The Molecular Target of Rapamycin (mTOR) as a Therapeutic Target Against Cancer
Volume 2, Issue 0
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Pages 168 - 176
Authors: Monica M. Mita, Alain Mita and Eric K. Rowinsky View affiliations
The molecular target of rapamycin (mTOR), which is a member of the phosphoinositide 3-kinase related kinase (PIKK) family and a central modulator of cell growth, is a prime strategic target for anti-cancer therapeutic development. mTOR plays a critical role in transducing proliferative signals mediated through the phosphatidylinositol 3 kinase (PI3K)/protein kinase B (Akt) signaling pathway, principally by activating downstream protein kinases that are required for both ribosomal biosynthesis and translation of key mRNAs of proteins required for G1 to S phase traverse. By targeting mTOR, the immunsuppressant and antiproliferative agent rapamycin (RAP) inhibits signals required for cell cycle progression, cell growth, and proliferation.
RAP, a complex macrolide and highly potent fungicide, immunosuppressant, and anti-cancer agent, is a highly specific inhibitor of mTOR. In essence, RAP gains function by binding to the immunophilin FK506 binding protein 12 (FKBP12) and the resultant complex inhibits the activity of mTOR. Since mTOR activates both the 40S ribosomal protein S6 kinase (p70s6k) and the eukaryotic initiation factor 4E-binding protein-1 (4E-BP1), RAP blocks activation of these downstream signaling elements, which results in cell cycle arrest in the G1 arrest. RAP also prevents cyclin-dependent kinase (cdk) activation, inhibits retinoblastoma protein (pRb) phosphorylation, and accelerates the turnover of cyclin D1 that leads to a deficienciy of active cdk4/cyclin D1 complexes, all of which potentially contribute to the prominent inhibitory effects of RAP at the G1/S phase transition. Both RAP and several RAP analogs with more favorable pharmaceutical properties have demonstrated prominent growth inhibitory effects against a broad range of human cancers in both preclinical and early clinical evaluations.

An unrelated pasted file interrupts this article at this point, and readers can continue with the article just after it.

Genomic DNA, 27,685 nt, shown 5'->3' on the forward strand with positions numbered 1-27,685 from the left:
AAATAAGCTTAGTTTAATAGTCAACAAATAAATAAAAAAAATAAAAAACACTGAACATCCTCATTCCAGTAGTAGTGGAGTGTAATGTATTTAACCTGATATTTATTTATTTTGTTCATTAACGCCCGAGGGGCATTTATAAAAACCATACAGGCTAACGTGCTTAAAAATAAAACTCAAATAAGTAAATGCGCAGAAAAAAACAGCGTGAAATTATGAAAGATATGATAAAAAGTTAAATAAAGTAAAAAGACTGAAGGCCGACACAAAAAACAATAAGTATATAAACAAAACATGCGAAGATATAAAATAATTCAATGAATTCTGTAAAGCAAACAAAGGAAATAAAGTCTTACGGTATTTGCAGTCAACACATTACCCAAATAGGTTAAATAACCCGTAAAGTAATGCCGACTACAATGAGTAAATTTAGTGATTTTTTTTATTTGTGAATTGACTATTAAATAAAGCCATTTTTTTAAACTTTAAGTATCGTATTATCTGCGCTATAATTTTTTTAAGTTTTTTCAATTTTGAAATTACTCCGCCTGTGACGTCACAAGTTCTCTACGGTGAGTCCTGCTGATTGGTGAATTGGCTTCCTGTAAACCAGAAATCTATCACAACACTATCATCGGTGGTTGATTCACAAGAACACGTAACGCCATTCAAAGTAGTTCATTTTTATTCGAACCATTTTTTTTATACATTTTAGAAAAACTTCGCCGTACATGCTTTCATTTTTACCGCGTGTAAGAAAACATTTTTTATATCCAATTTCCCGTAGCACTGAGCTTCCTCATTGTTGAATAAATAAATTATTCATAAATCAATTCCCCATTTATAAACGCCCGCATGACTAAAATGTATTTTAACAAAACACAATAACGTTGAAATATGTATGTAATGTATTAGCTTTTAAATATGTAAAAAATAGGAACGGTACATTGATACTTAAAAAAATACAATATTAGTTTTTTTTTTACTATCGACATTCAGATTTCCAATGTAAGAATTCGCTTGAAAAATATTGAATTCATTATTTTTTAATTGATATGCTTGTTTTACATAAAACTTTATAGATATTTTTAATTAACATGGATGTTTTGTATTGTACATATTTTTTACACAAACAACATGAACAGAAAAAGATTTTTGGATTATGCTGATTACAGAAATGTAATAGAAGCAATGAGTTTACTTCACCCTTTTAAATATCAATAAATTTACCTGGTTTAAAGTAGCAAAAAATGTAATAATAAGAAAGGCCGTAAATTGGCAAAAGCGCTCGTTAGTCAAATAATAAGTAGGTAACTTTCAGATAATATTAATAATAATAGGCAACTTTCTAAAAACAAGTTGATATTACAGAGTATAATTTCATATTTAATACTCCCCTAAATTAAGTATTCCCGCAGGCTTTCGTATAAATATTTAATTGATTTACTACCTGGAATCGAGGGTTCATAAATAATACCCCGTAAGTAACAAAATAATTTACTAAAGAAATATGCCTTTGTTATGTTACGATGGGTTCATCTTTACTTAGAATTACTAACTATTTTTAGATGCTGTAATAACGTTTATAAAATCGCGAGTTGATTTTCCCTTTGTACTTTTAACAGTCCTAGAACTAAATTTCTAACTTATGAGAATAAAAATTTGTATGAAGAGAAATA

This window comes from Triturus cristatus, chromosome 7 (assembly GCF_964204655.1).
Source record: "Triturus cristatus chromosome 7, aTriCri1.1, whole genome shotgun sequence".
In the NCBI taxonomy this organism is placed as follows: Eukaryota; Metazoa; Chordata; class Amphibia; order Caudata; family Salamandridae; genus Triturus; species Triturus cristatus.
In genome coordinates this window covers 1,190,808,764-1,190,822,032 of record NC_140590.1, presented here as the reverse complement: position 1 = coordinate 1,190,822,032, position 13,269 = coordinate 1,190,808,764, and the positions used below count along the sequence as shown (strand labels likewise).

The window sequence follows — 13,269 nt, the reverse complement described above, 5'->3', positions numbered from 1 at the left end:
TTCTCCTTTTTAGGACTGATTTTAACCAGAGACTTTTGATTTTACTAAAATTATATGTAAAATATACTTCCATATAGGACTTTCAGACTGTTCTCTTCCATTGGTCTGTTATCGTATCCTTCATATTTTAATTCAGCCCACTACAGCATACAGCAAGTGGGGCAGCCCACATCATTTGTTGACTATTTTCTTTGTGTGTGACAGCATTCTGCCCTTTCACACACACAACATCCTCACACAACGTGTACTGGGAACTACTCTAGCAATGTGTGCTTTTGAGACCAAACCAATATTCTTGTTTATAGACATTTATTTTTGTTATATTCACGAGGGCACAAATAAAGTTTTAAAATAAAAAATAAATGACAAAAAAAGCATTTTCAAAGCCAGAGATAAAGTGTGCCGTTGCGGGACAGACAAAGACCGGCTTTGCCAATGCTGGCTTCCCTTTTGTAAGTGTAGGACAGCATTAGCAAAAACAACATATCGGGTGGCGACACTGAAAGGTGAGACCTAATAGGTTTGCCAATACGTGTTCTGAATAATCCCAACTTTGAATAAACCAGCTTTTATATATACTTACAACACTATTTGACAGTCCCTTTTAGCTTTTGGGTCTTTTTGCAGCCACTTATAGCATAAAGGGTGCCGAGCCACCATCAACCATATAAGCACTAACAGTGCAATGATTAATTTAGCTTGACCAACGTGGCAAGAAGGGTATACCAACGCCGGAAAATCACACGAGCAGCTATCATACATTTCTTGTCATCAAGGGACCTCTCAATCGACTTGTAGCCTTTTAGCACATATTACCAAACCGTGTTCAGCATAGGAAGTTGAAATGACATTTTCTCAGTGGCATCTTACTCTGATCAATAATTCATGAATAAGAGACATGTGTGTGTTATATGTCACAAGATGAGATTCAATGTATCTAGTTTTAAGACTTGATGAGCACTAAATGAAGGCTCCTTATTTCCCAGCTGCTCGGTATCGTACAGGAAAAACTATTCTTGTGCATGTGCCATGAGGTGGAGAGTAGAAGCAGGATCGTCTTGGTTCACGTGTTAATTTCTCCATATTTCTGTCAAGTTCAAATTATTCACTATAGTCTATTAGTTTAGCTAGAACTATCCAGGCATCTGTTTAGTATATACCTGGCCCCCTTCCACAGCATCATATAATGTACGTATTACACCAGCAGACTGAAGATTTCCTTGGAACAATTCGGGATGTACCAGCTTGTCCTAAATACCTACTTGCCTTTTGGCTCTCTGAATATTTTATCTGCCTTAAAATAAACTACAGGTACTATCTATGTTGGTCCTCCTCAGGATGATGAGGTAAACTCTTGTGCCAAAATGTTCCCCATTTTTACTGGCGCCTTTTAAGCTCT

This review will summarize the principal mechanisms of action of RAP and RAP derivatives and their potential utility of these agents as anti-cancer therapeutics. The preliminary results of early clinical evaluations with RAP analogs and the unique developmental challenges that lie ahead will also be discussed.